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Pointe-a-Pierre Wildfowl Trust

Pointe-a-Pierre Wildfowl Trust

Name of organisation: Point-a-pierre Wildlife Trust

Funding support: Petrotin; GEF/UNDP/SGP; various private and charitable trusts; membership

Number of staff: 4

Number of visitors per year:  21,000

Overall aims of the centre

Promoting sustainability and the wise use of wetlands; offering the public an inspiring hands-on experience of nature and wetlands; management and breeding of wetland species; lobbying and influencing wetland policy and practice.

Description of the centre

The Pointe-a Pierre Wildfowl Trust, now in its 47th year is an independent, national, not for profit, environmental, non-government, volunteer, membership organization, and encompassing 2 lakes and about 30 hectares of land within a major petrochemical and oil refining complex, PETROTRIN.

LINKAGES are pivotal in the management of our area and programmes, offering a model of wise-use. The PaP Wildfowl Trust, a wetland habitat, is a peaceful haven where members (approx. 2000) and visitors may relax; enjoy bird watching, photography and interpretative trails. The LEARNING CENTRE houses information dealing with living organisms and their habitats, an unique mollusk collection and a small, but comprehensive Amerindian Museum.

Main CEPA work areas

In 1979, the Trust initiated an environmental education programme with audio-visuals; the first to be taken into primary, secondary and comprehensive schools and community groups throughout Trinidad, and later on, in Tobago. In 1982, they started ‘hands on’ field work, at the Trust and initiated guided field trips for schools’ ‘Scouts’ and ‘Guides’ groups to The Asa Wright Nature Centre, Toco and Matura.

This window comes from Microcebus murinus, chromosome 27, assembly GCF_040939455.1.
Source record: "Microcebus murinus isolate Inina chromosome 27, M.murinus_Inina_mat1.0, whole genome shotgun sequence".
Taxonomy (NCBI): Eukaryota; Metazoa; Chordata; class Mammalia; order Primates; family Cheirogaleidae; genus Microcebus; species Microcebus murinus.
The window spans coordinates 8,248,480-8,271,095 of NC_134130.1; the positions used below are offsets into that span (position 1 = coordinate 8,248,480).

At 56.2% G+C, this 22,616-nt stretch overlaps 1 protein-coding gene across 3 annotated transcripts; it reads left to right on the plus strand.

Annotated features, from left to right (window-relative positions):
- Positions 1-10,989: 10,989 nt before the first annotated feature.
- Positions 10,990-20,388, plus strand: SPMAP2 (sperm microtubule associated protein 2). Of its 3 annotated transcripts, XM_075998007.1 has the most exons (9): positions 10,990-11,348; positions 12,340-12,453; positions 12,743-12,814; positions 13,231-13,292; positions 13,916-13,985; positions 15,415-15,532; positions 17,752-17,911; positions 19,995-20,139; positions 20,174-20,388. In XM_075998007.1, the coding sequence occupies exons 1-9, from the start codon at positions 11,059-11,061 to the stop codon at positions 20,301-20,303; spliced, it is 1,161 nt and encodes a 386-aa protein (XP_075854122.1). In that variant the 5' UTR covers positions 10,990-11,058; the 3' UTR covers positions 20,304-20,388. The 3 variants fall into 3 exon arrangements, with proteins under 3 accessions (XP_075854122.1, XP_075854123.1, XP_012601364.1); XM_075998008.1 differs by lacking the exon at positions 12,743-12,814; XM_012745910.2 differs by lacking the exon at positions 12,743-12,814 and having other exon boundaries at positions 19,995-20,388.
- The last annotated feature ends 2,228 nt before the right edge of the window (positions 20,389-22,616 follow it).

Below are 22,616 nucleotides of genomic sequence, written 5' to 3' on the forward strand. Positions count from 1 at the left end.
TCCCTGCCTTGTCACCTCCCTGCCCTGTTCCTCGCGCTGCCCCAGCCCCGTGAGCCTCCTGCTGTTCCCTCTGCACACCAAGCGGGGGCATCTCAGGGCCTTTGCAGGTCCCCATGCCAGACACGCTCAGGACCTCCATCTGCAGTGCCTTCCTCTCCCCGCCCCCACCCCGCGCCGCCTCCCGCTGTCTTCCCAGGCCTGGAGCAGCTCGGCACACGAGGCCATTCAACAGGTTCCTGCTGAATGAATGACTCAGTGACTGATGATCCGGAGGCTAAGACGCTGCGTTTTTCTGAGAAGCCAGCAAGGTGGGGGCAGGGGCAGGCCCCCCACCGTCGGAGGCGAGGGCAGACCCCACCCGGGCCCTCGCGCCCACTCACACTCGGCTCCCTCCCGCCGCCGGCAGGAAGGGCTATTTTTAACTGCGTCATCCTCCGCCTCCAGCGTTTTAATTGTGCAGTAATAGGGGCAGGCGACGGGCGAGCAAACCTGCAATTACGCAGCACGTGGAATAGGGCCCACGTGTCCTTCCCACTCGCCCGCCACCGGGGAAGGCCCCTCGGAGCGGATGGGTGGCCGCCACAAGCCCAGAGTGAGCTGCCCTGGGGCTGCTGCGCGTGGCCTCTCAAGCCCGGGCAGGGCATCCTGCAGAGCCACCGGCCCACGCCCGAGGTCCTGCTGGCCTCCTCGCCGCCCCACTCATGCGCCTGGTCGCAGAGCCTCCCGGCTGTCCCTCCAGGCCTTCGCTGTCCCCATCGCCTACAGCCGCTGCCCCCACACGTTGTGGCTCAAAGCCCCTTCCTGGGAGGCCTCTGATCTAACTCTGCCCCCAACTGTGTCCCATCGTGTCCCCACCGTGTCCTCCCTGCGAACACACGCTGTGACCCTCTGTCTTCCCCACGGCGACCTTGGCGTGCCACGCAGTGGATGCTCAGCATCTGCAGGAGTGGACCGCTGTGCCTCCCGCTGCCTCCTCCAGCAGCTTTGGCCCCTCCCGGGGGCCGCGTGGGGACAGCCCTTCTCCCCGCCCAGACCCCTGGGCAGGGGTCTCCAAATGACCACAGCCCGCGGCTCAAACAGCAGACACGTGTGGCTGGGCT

The Trust also holds workshops to train school teachers and members of community-based organizations. It has long been involved with environmental education therapy for the physically and mentally challenged, the elderly, victims of substance abuse and battered women. We believe that in nature, one is uplifted and refreshed and that this bond can and does provide a valuable mental and spiritual boost and release for the handicapped and the ill, indeed for every one of us.

We also initiate and sustain advocacy, together with other NGOs, to promote linkages and the sustainable utilization of our natural assets.

Top three successes

We initiate and sustain advocacy, together with other NGOs, to promote linkages and the sustainable utilization of our natural assets. This has resulted in the accession to the CITIES convention (1984), the protection of our NATIONAL BIRD THE SCARLET IBIS (1986/87), a two year hunting moratorium (1986/87), the protection of the Port-of-Spain (Mucurapo) wetlands (1989/1990), resulting in the formation of the Council of Presidents of the Environment (COPE). The Government ratified the Convention of Biological Diversity (CDB) in 1996 another result of our persistent advocacy.

Top three challenges


Interpretation techniques

Creating signage; site information; Producing written materials; Using audio-visual tools; Developing nature trails

Visitor centres

Setting up a new visitor centre; Managing / creating habitat; Running a visitor centre; Building / maintaining structures


Working with disabled people; Engaging hard-to-reach groups; Engaging young people; Engaging the local community; Working with volunteers

Education and communication

Early years education; Delivering adult education; Working with primary schools; Lobbying / running campaigns; Working with secondary schools; Developing resources / materials


Running effective administration; Health and safety; Fund-raising; Project planning.

Address: c/o La Reine Townhouse, Flagstaff Hill, Long Circular Road, St. James, TrinidadT: 1 868 628 4145  E:

Contact: Molly Gaskin, Karilyn Shepherd


T: 1 868 678 3515 (cell Molly)

Website address:


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